International Urogynecology Journal

, Volume 19, Issue 9, pp 1311–1313

Serious complication 1 year after sacrospinous ligament fixation

  • Violet J. Faber
  • Huub C. van der Vaart
  • Ben G. F. Heggelman
  • Steven E. Schraffordt Koops
Open Access
Case Report


Myositis of the gluteal region caused by group A streptococci 1 year after a sacrospinous ligament fixation was recognised as a serious complication of this procedure. Most likely, the infection was spread to the gluteal region through a port d’entree caused by vaginal atrophy, via the non-resorbable sutures. The patient was treated successfully with antibiotics intravenous and local estrogens.


Sacrospinous ligament fixation Prolapse Myositis Group A streptococci 


Sacrospinous ligament fixation (SSLF) with uterine preservation is a safe and effective procedure for the treatment of uterovaginal prolapse [1, 2]. Known complications of a sacrospinous fixation with or without uterine preservation for the treatment of pelvic organ prolapse or vaginal vault prolapse are haemorrhage, cystitis, perforation of the bladder, rectum or small bowel, rectovaginal fistula, post-operative pain of the gluteal region and nerve injury [3, 4, 5].


A 76-year-old woman without any comorbidity, para 4, presented to our hospital at the emergency ward with fever for 4 days, pain in the right buttock and lower abdomen. She also had noticed vaginal discharge for a few weeks. At the time of admission, she was sexually active.

One year ago, she underwent an unilateral sacrospinous fixation with uterine preservation as well as an anterior and posterior colporrhaphy for a stage 2 descensus uteri and a stage 3 cystocele (prolapse according to Baden Walker classification). During this procedure, two non-resorbable monofilament Prolene sutures were placed through the sacrospinous ligament and through the cervix. There had been no intraoperative complication, and following the protocol, the vagina had been prepped with Betadine®, and pre-operatively, the patient had received 1 g of cefazolin and 500 mg of metronidazole intravenous.

At the time of admission, the patient had a temperature of 39°C, and a quick shallow breathing was seen. Her right buttock was very painful and indurated; the abdomen was soft and non-tender. Blood results showed a white blood cell count of 25.2 × 109/l and a C-reactive protein of 284 mg/l.

The ultrasound of the right hip, made because of the pain in the right buttock and the signs of infection, showed an echodensity suspect for a myositis or fasciitis of the gluteus region on the right side. The magnetic resonance imaging performed supplementary, suspected myositis of the gluteus region extended or originated from the cervix (Fig. 1). It showed a fistula and scar tissue between the posterior fornix and the posterior pelvic soft tissues paramedian to the right and a large infiltrate in the gluteus maximus muscle on the right side (Fig. 2).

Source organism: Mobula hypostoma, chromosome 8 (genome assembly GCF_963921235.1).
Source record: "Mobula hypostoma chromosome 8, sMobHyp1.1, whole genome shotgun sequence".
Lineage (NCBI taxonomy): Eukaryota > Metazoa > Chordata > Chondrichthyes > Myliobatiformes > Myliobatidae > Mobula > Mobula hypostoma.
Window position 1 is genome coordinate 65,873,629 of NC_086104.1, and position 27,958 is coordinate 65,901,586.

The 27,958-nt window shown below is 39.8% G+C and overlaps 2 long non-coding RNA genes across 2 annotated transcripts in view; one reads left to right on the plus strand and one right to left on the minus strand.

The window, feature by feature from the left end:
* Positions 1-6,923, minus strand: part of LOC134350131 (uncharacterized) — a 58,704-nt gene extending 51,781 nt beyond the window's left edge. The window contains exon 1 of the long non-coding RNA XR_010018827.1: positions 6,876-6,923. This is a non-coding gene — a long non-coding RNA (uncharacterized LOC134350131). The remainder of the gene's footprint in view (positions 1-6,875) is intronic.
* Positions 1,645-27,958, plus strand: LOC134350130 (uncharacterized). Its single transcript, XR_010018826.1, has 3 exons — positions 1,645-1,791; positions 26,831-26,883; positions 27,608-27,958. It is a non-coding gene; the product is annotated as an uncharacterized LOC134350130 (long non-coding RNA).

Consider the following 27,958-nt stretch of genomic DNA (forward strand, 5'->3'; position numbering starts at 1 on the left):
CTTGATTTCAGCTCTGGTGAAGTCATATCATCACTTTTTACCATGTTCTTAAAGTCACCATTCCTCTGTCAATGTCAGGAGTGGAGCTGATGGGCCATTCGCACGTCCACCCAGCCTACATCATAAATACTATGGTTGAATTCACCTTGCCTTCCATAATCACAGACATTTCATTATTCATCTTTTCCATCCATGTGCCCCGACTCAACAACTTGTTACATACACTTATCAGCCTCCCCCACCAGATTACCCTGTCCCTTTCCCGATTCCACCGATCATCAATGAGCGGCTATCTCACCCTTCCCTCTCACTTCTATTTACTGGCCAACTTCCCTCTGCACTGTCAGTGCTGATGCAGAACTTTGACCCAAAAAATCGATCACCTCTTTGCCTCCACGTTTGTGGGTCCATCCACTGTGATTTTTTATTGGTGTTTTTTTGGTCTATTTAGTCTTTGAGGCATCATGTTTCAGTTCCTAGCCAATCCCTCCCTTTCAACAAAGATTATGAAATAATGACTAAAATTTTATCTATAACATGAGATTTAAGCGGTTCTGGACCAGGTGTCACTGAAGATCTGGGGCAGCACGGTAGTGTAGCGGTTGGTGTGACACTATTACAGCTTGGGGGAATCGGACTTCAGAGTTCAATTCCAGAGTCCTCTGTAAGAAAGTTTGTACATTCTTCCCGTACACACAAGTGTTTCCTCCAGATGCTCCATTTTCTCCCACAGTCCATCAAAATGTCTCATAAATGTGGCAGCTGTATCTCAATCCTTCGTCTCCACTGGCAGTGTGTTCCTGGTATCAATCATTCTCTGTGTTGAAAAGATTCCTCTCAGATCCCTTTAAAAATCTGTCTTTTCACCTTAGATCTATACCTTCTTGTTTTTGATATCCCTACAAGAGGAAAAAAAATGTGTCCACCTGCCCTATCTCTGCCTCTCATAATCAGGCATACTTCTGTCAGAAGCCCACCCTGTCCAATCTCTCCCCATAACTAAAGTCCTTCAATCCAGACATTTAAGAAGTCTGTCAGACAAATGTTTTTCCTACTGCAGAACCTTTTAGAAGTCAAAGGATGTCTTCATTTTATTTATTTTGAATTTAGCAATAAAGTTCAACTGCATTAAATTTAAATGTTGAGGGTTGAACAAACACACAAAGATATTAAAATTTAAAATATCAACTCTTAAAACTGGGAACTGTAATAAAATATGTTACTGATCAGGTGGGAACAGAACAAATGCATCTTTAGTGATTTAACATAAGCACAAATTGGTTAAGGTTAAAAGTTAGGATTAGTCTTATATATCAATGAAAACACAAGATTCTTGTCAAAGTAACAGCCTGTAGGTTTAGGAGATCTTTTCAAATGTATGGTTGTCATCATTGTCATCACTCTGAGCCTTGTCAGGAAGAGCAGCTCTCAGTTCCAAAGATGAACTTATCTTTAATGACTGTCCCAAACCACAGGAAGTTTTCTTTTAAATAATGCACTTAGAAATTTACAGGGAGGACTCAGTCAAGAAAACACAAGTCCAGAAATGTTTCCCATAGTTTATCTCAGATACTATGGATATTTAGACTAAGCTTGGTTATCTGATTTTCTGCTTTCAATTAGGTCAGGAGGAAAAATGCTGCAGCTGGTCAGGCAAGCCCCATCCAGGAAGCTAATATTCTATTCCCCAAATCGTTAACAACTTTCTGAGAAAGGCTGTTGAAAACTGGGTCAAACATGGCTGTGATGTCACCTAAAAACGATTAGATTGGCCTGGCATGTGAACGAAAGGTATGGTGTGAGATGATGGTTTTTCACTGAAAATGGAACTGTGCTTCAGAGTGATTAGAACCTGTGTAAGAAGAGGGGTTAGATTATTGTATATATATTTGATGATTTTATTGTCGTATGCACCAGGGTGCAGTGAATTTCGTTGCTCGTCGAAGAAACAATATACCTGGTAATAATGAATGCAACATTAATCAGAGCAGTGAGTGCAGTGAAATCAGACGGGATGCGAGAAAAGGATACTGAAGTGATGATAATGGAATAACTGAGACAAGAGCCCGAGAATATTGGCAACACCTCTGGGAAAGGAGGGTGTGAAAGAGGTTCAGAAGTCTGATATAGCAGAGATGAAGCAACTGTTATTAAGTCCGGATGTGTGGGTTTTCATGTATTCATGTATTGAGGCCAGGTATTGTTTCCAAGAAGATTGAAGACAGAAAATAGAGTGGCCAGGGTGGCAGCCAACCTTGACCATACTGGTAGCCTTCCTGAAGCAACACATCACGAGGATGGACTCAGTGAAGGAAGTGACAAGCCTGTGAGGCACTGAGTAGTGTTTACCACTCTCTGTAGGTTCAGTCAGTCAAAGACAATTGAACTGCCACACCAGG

Fig. 1

Transversal Turbo Spin Echo T2 weighted image with fat saturation shows a large infiltrate in the gluteus maximus muscle on the right side

Fig. 2

Sagittal Turbo Spin Echo T2 weighted image with fat saturation demonstrates a fistula between the posterior fornix and the perineum slightly paramedian to the right. The black stripe at the level of the cervix is suture material

At first, the patient was submitted to the internal ward and was treated with three daily 1.2 g amoxicillin/clavulanic acid intravenous. Because of the suspicion of a gynaecologic cause of the infection, clindamycin 600 mg intravenous was added three times a day, and she was presented to our department. Vaginal examination and transvaginal ultrasound strengthened the presumption of the myositis caused by a gynaecological cause, possibly the sacrospinous ligament fixation performed 1 year ago. The patient continued her antibiotic treatment and started with local and oral estrogens to reduce vaginal atrophy, which could have been the cause of a port d’entree for the infection with a group A streptococci, which was found in the vaginal culture. Although the admission was complicated by a lower respiratory tract infection, wherefore the antibiotics were changed to three daily 1 g ceftazidine instead of amoxicillin/clavulanic acid, She made a good recovery at the conservative treatment with antibiotics intravenous. The fever lowered the first day after admission, the pain in her right buttock diminished and the white blood cell count and C-reactive protein decreased.